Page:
The feeling when you go with a lot of excitement to a first day first show, and what you see turns out to be a colossal disappointment, is the same that I experienced today, on seeing Rustom! First of, the trailer was completely off the mark, leaving one to think as to how and why the jury system came to be abolished in India. Fact: it’s nowhere close! The movie has been adapted from the Nanavati case, with dialogues picked out from actual evidence presented; but has been given a totally different and weird, if I may say, direction.
The first half drags on and tells the viewer only two things: Rustom Pavri on account of returning home before expected discovers his wife’s extra marital affair, shoots her lover and confesses to his guilt! Yes, in such a long span of time, this is the only thing revealed. The viewer sticks on, anticipating ugly truths, ‘aah!’ and ‘ohhh!’ moments but ends up with a headache!
The movie is full of contradictions and loop holes. The protagonist, shown to be a decorated officer, is also shown to be making some moolah for himself! How he brings the bad men to book or how he even intends to going about it (which over here included his superior officers and the Defense Secretary no less), is conveniently not shown.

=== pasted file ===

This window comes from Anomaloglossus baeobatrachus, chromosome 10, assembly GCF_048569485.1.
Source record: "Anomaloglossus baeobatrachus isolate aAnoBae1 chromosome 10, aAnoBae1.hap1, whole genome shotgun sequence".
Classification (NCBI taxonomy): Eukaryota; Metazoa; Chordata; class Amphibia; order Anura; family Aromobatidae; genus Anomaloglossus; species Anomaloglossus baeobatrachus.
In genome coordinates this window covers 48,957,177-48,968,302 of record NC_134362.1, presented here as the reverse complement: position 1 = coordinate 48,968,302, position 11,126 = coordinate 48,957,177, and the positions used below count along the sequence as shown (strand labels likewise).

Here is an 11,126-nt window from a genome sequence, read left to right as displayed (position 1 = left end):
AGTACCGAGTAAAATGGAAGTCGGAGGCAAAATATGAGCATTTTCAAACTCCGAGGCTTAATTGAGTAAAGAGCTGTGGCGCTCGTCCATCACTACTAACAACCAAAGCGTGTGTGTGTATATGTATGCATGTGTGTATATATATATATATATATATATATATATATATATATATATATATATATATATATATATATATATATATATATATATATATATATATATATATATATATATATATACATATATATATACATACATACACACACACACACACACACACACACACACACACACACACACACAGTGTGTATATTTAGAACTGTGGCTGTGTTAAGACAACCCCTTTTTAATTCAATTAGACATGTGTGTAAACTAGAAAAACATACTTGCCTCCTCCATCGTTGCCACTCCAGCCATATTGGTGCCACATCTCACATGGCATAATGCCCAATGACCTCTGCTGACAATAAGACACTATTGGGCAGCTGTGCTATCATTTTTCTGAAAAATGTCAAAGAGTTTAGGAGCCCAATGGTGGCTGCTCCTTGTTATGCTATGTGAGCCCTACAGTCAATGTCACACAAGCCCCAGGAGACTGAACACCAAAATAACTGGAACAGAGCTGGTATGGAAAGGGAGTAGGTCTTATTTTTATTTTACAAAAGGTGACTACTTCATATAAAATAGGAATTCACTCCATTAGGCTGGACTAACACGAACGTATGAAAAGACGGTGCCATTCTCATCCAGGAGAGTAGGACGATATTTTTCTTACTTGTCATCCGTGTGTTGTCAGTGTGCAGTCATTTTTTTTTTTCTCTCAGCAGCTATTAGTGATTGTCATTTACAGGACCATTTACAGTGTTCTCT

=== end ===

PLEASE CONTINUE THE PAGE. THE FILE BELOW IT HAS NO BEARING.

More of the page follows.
Whether the makers have assumed the viewers to be of subliminal intelligence or they actually believed in some of the things they portrayed in the court scenes is suspect. The makers also can’t seem to make up their mind about the prosecution counsel… a sly, intelligent advocate or a comical buffoon! Another lawyer arranged by the Parsi community to defend the accused and tells him in clear terms… Don’t plead guilty else leave alone God, even I won’t be able to save you!
The sister of the victim is totally hopeless! She was nowhere close to what she was trying to be. The only sane person in fact was the Sessions judge. Which brings me to another facet: Can’t the movie makers for once, carry put a proper research into the court proceedings and avoid the obvious mistakes?! The judge is being addressed to as ‘My Lord’, the lawyers are wearing gowns, applications in the form of letters are being presented and accepted in court and the list goes on!
Akshay Kumar stays in his uniform throughout the movie… ever since he returns from the ship, shoots a guy, stays in police custody and completes his trial! We have a detergent advertisement in the making. A’s comment, ‘Chalo, costume de paise bach gaye!’
All in all, a pretty pathetic attempt! I wonder if the makers had in fact stuck to the original case, it might have turned out to be better. I was reminded of many movies from the 70’s and even earlier which had more riveting court scenes. The movie is a total missed opportunity and makes me look forward to, ugh! Mohenjodaro!!
Should you go watch it? An affirmative No!
© 2016. Anu Pal. All Rights Reserved.